AI Pioneer Geoffrey Hinton Outlines Dangers of Artificial Intelligence

AI pioneer Geoffrey Hinton Outlines Dangers of Artificial Intelligence

( – Concerns over the potentially catastrophic application of artificial intelligence technology have led to the resignation of Google computer scientist Geoffrey Hinton. Hinton has been called the “Godfather of AI” due to his many years of dedicated study and work on neural networks and deep learning algorithms.

Over a thousand scientists and technologists are pushing for a six-month pause in AI research and development, so Hinton’s concerns are not the ravings of a lone paranoid. This comes as AI is exploding at breakneck speed around the world. For example, ChatGPT, an AI-powered chatbot developed by OpenAI with support from Microsoft, gained 100 million monthly users in just two months after its April launch.

One of Hinton’s worries is that AI will replace people in the workforce, surpass human intelligence, and perhaps be used for evil. Hinton is uneasy about the possibility of bad actors appropriating AI technology for their ends, whether as individuals, organizations, or states.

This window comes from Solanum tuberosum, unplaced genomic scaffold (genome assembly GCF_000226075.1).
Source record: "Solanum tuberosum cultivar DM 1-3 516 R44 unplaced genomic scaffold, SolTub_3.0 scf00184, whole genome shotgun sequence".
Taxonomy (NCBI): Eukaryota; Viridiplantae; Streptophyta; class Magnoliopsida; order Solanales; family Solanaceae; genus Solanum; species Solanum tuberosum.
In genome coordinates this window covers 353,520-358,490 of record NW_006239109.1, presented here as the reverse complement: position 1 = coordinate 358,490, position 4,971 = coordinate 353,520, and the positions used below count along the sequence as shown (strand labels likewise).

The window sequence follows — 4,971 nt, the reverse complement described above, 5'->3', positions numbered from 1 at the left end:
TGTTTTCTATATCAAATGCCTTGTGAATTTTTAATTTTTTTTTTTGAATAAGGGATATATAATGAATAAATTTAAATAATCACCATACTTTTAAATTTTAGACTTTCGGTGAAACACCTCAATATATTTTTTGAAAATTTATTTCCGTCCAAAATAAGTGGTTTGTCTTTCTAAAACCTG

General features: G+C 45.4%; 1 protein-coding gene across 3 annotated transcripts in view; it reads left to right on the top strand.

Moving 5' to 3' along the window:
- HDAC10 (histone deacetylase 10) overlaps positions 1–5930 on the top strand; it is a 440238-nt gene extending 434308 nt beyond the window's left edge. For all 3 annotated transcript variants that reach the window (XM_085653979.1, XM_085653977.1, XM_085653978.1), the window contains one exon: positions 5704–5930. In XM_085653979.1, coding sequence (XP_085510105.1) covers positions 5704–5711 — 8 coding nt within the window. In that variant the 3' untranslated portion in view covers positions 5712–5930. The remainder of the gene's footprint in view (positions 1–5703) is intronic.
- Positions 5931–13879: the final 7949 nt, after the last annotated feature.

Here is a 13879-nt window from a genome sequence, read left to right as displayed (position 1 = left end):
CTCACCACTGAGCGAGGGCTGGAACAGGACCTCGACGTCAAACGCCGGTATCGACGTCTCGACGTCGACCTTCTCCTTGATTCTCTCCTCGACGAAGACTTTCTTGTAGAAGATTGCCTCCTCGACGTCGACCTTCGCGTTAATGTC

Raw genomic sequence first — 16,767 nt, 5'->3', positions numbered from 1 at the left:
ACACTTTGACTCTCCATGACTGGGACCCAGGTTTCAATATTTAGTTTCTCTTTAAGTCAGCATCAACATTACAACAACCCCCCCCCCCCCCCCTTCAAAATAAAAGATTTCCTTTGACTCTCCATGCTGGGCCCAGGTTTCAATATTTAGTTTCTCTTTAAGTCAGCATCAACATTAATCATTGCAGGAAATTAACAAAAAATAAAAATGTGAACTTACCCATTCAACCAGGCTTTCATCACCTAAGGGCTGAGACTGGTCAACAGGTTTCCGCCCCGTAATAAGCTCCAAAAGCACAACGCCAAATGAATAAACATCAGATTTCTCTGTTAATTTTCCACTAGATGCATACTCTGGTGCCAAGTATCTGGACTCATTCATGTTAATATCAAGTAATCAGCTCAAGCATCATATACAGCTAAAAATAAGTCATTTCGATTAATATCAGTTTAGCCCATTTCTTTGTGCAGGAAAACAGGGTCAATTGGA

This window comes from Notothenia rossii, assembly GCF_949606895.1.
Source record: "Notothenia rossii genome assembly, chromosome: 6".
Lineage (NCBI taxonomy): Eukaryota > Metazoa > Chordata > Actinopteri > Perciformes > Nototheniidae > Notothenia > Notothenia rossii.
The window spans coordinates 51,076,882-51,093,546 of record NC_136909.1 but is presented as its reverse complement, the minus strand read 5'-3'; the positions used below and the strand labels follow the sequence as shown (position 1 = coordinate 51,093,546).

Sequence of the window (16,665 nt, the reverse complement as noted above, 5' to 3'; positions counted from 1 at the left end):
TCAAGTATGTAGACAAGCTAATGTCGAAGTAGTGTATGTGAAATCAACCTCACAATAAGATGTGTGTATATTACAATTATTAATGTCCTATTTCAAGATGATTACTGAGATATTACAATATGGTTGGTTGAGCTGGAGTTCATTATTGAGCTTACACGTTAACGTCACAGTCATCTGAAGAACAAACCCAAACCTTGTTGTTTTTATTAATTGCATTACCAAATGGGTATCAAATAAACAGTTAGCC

Hinton is especially worried about the possibility of these tools being used to influence elections and possibly start conflicts. In the future, social media sites like Facebook may be replaced by AI chatbots that distribute election-related disinformation. It’s also unclear how a superpower like Russia could be prevented from utilizing AI to subjugate its neighbors or its own people.

Hinton also said he didn’t want to minimize the significance of climate change, but this crisis could become much more urgent. Although Hinton claims climate change is a serious threat, he also noted that solutions are straightforward: reduce carbon emissions. However, how to proceed when dealing with AI is not so obvious.

Hinton argues that the first step toward establishing international norms against armed AI may be a global accord like the Chemical Weapons Convention of 1997. However, it must be noted that the Chemical Weapons Convention did not prevent what investigators believe to have been chlorine gas and the nerve agent sarin assaults by the Syrian government on people in 2017 and 2018.

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